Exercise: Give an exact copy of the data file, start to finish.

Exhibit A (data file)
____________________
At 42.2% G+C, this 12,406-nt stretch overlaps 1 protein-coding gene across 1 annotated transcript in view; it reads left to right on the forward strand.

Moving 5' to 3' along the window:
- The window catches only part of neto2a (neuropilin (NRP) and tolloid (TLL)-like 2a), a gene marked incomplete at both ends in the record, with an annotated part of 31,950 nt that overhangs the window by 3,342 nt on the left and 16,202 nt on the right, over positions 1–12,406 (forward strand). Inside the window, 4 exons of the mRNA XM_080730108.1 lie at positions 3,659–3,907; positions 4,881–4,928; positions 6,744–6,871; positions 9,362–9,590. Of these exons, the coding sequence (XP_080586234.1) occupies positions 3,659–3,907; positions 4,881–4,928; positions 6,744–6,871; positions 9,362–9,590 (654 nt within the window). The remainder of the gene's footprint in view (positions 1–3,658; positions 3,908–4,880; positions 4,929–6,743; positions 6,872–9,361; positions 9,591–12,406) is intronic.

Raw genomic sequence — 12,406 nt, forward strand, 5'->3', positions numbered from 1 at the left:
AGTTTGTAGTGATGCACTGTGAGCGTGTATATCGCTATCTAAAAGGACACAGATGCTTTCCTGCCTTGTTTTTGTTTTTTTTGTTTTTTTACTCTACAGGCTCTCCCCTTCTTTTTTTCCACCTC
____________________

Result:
At 42.2% G+C, this 12,406-nt stretch overlaps 1 protein-coding gene across 1 annotated transcript in view; it reads left to right on the forward strand.

Moving 5' to 3' along the window:
- The window catches only part of neto2a (neuropilin (NRP) and tolloid (TLL)-like 2a), a gene marked incomplete at both ends in the record, with an annotated part of 31,950 nt that overhangs the window by 3,342 nt on the left and 16,202 nt on the right, over positions 1–12,406 (forward strand). Inside the window, 4 exons of the mRNA XM_080730108.1 lie at positions 3,659–3,907; positions 4,881–4,928; positions 6,744–6,871; positions 9,362–9,590. Of these exons, the coding sequence (XP_080586234.1) occupies positions 3,659–3,907; positions 4,881–4,928; positions 6,744–6,871; positions 9,362–9,590 (654 nt within the window). The remainder of the gene's footprint in view (positions 1–3,658; positions 3,908–4,880; positions 4,929–6,743; positions 6,872–9,361; positions 9,591–12,406) is intronic.

Raw genomic sequence — 12,406 nt, forward strand, 5'->3', positions numbered from 1 at the left:
AGTTTGTAGTGATGCACTGTGAGCGTGTATATCGCTATCTAAAAGGACACAGATGCTTTCCTGCCTTGTTTTTGTTTTTTTTGTTTTTTTACTCTACAGGCTCTCCCCTTCTTTTTTTCCACCTC